The Graduate Medical Education Selection Board (GMESB) results were released last month with a 30 DEC deadline to accept or decline any spots you were offered. Undoubtedly there were some people who didn’t get what they want. I’ve participated in the last three GMESBs and would like to offer tips for people looking to match for GME in the future. We’ll cover general tips and those specific for internship and residency/fellowship:
- Money is getting tight for permanent change of station (PCS) moves at BUPERS. I think you can increase your chances of matching in GME by being local, or at least on the same coast, as the GME program where you want to train. Keep this in mind when you are picking your Flight Surgery (FS), Undersea Medical Officer (UMO), General Medical Officer (GMO), or post-residency assignments.
- You can increase your score at the GMESB by having publications. If you want to give yourself the best chance of maximizing your score, you need at least two peer-reviewed publications. Any publications or scholarly activity have the chance to get you points, but having two peer-reviewed publications is the goal you should be trying to reach.
- Be realistic about your chances of matching. If you are applying to a competitive specialty and you’ve failed a board exam or had to repeat a year in medical school, you are probably not going to match in that specialty. There are some specialties where you can overcome a major blight on your record, but there are some where you can’t. If this is applicable to you, the residency director or specialty leader should be able to give you some idea of your chances. Will they be honest and direct with you? I’m not sure, but it can’t hurt to ask.
- If you are having trouble matching in the Navy for GME, you may have a better chance as a civilian. By the time you pay back your commitment to the Navy, you are a wiser, more mature applicant that some civilian residency programs might prefer over an inexperienced medical student. You’ll also find some fairly patriotic residency programs, usually with faculty who are prior military, that may take you despite your academic struggles.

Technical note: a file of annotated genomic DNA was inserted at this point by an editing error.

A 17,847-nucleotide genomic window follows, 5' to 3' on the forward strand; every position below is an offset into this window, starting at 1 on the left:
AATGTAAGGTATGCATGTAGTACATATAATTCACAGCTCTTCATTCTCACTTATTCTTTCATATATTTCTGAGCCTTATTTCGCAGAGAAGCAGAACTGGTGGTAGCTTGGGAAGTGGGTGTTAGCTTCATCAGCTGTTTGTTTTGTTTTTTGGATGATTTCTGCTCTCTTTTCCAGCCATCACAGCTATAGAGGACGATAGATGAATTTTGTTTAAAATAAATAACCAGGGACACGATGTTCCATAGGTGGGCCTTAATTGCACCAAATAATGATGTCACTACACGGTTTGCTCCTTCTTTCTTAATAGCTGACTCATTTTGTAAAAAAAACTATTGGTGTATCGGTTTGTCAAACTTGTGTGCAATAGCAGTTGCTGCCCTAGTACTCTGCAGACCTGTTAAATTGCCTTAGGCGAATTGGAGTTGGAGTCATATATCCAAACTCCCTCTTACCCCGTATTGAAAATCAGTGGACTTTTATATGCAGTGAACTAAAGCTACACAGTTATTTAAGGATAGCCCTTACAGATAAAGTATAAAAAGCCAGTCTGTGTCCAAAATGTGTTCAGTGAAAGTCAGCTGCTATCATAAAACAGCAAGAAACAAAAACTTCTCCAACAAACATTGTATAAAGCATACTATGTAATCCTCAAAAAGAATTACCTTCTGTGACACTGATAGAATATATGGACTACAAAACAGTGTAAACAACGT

Tips for Medical Students Applying for Internship
- Do everything you can to do a rotation with the GME program you want to match at. You want them to know who you are.
- When you are applying for internship, make sure your 2nd choice is not a popular internship (Emergency Medicine, Orthopedics, etc.). If you don’t match in your 1st choice and your 2nd choice is a popular internship, then it will likely have filled during the initial match. This means you get put in the “intern scramble” and you’ll likely wind up in an internship you didn’t even list on your application.
- Your backup plan if you don’t match should be an alternative program at the same site where you eventually want to match for residency. For example, in my specialty (Emergency Medicine or EM) we only have residencies at NMCP and NMCSD. If someone doesn’t match for an EM internship at NMCP or NMCSD, they will have a better chance of eventually matching for EM residency if they do an internship locally, like a transitional internship. Internships at Walter Reed or any other hospital without an EM program are quality programs, but it is much easier to pledge the fraternity if you are physically present and can get to know people, attending conferences and journal clubs when you can.
- You need to think about what you will do in your worst-case scenario, a 1-year civilian deferment for internship. Many of the medical students I interviewed did not have a plan if they got a 1-year deferment. I think every medical student needs to do one of two things. Either they should pick 10-15 civilian transitional year internships (or whatever internship they want) and apply to those just in case they get a 1-year deferment, or they should just plan to apply to internships late or scramble if this unlikely event happens to you. Most medical students do not grasp the concept that this could happen to them and have no plan to deal with it if it does. It is an unlikely event, especially if you are a strong applicant, and you can always just scramble at the last minute, but this is an issue that every medical student should think through. If you are going to just scramble at the last minute, that is fine, but it should be an informed choice.
Tips for Officers Applying for Residency or Fellowship
- You should show up whenever you can for conferences and journal clubs. Again, you want them to know who you are and by attending these events when you can you demonstrate your commitment to the specialty and their program.
- Always get a warfare device (if one is available) during your FS, UMO, or GMO tour. Not having it is a red flag.
Here is another good article about the NDAA and its impact on the military health system by Tom Philpott:
The National Defense Authorization Act (P.L. 114-328), signed into law Dec. 23, orders an avalanche of changes to the TRICARE health care benefit used by servicemembers, retirees, and their families. It also makes sweeping reforms to how the military direct-care system is organized and operates.
The sheer number of changes and additional studies being mandated, filling 40 sections and 150 pages of the act, is more impressive than any short list of highlights we might be able to review here.